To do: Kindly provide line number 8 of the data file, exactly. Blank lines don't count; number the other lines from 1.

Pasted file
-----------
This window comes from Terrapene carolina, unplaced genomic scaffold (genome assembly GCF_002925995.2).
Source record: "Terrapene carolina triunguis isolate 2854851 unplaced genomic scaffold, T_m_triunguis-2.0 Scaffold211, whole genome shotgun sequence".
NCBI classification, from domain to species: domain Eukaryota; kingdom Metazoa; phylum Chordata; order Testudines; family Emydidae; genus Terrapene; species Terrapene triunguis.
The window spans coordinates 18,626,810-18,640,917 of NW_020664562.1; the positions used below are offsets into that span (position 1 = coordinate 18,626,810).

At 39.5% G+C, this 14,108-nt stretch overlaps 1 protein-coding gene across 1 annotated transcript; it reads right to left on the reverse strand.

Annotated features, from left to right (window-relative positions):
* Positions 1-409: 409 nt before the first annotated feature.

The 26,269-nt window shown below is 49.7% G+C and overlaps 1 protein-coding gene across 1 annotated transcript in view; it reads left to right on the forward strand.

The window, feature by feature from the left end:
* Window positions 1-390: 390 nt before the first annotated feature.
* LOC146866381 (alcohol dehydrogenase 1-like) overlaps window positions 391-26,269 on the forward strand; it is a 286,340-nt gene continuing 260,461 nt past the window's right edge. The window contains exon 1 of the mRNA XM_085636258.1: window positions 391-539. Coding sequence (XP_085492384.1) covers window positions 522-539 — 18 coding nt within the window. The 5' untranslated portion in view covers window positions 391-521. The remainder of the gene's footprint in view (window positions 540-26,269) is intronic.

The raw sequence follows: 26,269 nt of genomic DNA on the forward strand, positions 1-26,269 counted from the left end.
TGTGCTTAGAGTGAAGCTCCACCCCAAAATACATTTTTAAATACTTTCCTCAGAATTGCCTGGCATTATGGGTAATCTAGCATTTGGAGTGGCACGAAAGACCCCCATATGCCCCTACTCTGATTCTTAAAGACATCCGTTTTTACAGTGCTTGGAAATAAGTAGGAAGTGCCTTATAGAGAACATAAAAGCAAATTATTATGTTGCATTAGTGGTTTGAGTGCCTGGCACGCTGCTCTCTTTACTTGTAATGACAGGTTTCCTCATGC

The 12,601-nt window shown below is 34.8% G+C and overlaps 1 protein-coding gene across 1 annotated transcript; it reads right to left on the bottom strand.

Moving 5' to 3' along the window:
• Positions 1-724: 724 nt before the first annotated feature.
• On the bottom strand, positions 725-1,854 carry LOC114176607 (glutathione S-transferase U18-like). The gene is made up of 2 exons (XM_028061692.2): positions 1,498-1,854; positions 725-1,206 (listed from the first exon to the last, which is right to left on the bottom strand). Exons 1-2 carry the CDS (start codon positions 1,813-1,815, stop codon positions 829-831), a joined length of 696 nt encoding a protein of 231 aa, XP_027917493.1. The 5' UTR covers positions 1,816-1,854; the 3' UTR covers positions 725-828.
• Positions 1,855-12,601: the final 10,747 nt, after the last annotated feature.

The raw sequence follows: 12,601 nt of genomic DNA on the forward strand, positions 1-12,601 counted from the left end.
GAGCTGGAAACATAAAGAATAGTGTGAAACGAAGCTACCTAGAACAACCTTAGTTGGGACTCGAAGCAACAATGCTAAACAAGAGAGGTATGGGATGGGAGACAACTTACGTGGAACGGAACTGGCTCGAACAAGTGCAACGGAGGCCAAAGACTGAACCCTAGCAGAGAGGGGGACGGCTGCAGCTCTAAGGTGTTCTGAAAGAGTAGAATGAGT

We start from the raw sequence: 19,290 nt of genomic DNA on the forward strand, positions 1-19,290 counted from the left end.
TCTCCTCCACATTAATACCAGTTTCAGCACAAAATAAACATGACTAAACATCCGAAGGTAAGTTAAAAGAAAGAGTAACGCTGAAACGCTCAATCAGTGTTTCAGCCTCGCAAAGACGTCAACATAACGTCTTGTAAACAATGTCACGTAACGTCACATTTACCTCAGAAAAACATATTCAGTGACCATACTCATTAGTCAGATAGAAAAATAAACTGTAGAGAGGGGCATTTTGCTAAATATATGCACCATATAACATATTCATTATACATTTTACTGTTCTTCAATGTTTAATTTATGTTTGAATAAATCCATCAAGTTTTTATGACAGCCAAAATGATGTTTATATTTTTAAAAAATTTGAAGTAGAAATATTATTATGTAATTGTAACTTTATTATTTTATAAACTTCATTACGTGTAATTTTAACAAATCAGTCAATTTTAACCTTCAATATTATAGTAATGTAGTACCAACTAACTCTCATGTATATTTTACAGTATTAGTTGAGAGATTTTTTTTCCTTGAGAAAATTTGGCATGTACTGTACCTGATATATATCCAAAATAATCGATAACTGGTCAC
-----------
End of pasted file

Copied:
The 26,269-nt window shown below is 49.7% G+C and overlaps 1 protein-coding gene across 1 annotated transcript in view; it reads left to right on the forward strand.